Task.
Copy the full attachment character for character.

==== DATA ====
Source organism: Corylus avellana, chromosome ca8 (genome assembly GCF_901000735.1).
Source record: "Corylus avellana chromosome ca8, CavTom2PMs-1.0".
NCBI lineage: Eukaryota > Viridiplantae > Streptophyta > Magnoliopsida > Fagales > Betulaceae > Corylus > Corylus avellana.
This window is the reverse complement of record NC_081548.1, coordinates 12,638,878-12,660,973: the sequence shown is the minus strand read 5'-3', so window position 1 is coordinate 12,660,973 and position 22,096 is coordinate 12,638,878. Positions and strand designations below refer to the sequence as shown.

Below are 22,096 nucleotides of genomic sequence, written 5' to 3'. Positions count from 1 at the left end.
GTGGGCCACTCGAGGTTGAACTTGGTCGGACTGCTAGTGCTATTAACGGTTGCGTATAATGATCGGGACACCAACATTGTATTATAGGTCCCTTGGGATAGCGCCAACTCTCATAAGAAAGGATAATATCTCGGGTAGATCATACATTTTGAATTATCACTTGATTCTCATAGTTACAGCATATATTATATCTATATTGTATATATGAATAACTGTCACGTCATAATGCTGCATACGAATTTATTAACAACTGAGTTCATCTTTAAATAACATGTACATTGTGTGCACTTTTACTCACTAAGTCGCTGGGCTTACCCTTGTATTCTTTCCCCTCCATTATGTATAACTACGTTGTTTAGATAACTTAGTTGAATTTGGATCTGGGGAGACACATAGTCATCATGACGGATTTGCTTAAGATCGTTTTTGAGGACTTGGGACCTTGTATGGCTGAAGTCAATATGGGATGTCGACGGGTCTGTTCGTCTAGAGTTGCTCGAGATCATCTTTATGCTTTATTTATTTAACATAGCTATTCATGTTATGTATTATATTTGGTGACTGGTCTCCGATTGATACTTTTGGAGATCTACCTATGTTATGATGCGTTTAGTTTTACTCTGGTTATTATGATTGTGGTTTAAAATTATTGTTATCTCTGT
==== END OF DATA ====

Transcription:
Source organism: Corylus avellana, chromosome ca8 (genome assembly GCF_901000735.1).
Source record: "Corylus avellana chromosome ca8, CavTom2PMs-1.0".
NCBI lineage: Eukaryota > Viridiplantae > Streptophyta > Magnoliopsida > Fagales > Betulaceae > Corylus > Corylus avellana.
This window is the reverse complement of record NC_081548.1, coordinates 12,638,878-12,660,973: the sequence shown is the minus strand read 5'-3', so window position 1 is coordinate 12,660,973 and position 22,096 is coordinate 12,638,878. Positions and strand designations below refer to the sequence as shown.

Below are 22,096 nucleotides of genomic sequence, written 5' to 3'. Positions count from 1 at the left end.
GTGGGCCACTCGAGGTTGAACTTGGTCGGACTGCTAGTGCTATTAACGGTTGCGTATAATGATCGGGACACCAACATTGTATTATAGGTCCCTTGGGATAGCGCCAACTCTCATAAGAAAGGATAATATCTCGGGTAGATCATACATTTTGAATTATCACTTGATTCTCATAGTTACAGCATATATTATATCTATATTGTATATATGAATAACTGTCACGTCATAATGCTGCATACGAATTTATTAACAACTGAGTTCATCTTTAAATAACATGTACATTGTGTGCACTTTTACTCACTAAGTCGCTGGGCTTACCCTTGTATTCTTTCCCCTCCATTATGTATAACTACGTTGTTTAGATAACTTAGTTGAATTTGGATCTGGGGAGACACATAGTCATCATGACGGATTTGCTTAAGATCGTTTTTGAGGACTTGGGACCTTGTATGGCTGAAGTCAATATGGGATGTCGACGGGTCTGTTCGTCTAGAGTTGCTCGAGATCATCTTTATGCTTTATTTATTTAACATAGCTATTCATGTTATGTATTATATTTGGTGACTGGTCTCCGATTGATACTTTTGGAGATCTACCTATGTTATGATGCGTTTAGTTTTACTCTGGTTATTATGATTGTGGTTTAAAATTATTGTTATCTCTGT